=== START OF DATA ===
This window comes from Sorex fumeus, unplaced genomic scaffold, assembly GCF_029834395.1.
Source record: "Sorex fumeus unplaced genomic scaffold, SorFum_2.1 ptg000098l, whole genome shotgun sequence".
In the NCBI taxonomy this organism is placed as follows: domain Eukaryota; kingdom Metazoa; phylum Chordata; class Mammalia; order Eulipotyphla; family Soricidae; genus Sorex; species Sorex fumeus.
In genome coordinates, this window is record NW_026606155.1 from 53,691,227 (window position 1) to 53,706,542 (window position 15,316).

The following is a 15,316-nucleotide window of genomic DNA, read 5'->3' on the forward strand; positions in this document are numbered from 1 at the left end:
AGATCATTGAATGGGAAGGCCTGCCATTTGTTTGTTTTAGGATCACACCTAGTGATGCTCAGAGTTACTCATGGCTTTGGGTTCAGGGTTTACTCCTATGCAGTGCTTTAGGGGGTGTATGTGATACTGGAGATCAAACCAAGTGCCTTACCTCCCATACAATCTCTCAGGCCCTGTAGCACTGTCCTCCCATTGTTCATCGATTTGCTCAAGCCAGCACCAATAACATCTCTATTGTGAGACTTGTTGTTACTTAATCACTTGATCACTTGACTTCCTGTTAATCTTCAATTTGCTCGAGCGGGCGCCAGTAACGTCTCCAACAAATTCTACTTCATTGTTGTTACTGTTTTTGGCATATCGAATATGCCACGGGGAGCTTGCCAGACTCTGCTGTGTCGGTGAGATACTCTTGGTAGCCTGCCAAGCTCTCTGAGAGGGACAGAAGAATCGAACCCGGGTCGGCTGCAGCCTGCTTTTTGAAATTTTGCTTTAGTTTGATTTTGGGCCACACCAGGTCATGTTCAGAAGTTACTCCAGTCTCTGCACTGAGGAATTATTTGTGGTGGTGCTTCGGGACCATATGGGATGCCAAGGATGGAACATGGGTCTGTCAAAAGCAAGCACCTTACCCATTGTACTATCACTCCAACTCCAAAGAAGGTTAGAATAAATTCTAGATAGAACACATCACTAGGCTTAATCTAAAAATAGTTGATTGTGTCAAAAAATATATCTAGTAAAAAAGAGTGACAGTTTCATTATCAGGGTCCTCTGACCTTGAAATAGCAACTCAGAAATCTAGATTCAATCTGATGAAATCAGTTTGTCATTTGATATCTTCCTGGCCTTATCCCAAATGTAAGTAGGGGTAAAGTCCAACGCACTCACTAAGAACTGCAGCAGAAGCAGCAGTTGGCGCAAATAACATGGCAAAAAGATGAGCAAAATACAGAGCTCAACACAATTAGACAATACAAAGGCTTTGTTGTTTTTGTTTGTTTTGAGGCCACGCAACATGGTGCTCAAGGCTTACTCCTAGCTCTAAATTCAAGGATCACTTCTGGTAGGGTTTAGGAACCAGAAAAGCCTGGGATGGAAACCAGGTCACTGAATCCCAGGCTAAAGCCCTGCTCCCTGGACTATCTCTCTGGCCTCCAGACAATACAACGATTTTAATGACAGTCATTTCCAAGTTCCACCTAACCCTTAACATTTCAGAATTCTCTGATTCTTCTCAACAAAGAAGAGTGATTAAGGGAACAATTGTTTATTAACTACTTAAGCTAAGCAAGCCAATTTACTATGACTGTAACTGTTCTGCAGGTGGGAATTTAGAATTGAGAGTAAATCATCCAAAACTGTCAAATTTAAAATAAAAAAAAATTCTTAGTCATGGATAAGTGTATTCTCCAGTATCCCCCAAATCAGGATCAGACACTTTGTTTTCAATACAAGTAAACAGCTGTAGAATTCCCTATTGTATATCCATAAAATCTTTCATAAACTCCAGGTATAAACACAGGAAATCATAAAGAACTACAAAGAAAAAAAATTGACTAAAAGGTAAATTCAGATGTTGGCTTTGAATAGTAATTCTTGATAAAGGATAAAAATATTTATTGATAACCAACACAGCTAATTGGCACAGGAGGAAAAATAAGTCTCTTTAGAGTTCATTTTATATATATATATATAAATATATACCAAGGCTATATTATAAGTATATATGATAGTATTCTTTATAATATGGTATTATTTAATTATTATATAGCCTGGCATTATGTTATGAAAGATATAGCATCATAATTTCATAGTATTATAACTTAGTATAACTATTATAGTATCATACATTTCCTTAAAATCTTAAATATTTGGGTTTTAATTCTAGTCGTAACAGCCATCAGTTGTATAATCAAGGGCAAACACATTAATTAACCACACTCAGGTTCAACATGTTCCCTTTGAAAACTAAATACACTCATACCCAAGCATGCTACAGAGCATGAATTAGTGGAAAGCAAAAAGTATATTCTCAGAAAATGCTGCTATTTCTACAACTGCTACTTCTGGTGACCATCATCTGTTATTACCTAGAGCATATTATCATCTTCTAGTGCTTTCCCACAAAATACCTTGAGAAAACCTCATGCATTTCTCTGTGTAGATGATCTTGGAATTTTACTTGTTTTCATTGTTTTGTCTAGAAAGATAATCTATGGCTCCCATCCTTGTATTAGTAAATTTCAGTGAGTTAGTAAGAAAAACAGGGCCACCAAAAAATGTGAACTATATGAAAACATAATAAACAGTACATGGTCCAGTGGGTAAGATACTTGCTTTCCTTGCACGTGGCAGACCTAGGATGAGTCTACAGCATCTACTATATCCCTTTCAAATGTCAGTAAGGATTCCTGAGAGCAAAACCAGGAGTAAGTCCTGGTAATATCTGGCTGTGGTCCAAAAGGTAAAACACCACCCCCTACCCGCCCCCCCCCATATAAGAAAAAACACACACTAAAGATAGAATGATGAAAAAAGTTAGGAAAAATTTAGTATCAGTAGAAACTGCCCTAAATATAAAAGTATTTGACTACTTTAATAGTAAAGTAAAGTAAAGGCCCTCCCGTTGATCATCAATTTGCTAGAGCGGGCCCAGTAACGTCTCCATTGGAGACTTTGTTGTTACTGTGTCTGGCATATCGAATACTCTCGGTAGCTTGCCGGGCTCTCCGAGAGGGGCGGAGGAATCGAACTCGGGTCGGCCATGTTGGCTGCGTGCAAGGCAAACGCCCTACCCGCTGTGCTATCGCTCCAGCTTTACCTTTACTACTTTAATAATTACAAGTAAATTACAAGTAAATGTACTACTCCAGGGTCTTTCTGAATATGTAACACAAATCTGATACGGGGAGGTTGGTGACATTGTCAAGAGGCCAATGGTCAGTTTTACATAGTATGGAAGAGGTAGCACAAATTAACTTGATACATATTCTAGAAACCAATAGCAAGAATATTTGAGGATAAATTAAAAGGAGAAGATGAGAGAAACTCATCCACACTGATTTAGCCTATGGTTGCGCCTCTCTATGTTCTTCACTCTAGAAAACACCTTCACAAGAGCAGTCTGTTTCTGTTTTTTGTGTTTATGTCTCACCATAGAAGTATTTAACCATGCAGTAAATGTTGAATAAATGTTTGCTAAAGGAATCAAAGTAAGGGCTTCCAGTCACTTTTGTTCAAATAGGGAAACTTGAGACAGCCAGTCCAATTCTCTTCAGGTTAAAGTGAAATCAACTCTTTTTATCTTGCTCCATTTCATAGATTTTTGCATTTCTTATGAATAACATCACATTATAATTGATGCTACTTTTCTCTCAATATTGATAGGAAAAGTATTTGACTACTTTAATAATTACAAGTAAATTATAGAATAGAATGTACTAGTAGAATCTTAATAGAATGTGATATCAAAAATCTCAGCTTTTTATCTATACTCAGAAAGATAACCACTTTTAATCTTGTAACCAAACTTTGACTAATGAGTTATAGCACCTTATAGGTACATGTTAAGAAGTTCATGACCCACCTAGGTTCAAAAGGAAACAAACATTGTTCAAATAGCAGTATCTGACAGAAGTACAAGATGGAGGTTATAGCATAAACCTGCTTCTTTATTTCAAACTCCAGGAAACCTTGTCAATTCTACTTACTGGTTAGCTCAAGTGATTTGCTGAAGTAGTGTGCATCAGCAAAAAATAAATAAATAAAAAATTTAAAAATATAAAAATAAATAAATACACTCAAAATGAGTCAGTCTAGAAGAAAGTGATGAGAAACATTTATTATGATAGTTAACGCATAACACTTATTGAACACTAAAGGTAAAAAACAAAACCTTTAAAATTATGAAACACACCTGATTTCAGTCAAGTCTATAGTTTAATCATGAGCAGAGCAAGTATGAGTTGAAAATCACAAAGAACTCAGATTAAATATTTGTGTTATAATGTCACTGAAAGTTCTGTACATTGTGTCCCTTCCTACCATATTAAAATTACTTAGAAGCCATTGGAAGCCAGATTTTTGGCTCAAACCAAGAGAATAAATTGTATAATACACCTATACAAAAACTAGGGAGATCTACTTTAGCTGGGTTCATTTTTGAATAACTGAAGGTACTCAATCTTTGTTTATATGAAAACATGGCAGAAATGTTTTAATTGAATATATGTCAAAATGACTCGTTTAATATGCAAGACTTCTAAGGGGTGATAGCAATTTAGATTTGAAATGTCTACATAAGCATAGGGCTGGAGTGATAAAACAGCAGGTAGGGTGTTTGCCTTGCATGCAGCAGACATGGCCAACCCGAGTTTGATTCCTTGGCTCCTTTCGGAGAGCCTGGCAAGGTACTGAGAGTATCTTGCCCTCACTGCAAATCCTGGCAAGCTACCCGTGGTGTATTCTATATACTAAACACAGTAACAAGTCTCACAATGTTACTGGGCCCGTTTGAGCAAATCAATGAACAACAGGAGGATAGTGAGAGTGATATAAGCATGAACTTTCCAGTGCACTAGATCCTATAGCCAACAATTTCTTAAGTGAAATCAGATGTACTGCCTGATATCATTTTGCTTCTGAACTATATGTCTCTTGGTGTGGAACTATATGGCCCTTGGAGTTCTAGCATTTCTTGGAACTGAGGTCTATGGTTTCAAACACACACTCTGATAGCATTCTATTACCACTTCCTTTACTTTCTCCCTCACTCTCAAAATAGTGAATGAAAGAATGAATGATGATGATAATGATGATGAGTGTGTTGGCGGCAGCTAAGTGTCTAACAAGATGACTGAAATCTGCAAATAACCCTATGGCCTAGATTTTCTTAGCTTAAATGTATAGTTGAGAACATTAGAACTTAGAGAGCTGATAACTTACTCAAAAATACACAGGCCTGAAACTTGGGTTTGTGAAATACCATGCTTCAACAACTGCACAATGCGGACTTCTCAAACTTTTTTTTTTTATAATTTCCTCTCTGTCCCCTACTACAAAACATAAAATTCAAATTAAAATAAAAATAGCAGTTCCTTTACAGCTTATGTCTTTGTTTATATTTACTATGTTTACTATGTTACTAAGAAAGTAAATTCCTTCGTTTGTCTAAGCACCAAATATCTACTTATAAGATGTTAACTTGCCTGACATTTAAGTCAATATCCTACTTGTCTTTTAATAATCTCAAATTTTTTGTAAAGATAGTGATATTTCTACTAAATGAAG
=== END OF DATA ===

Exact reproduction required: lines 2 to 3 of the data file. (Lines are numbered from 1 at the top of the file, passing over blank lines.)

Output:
Source record: "Sorex fumeus unplaced genomic scaffold, SorFum_2.1 ptg000098l, whole genome shotgun sequence".
In the NCBI taxonomy this organism is placed as follows: domain Eukaryota; kingdom Metazoa; phylum Chordata; class Mammalia; order Eulipotyphla; family Soricidae; genus Sorex; species Sorex fumeus.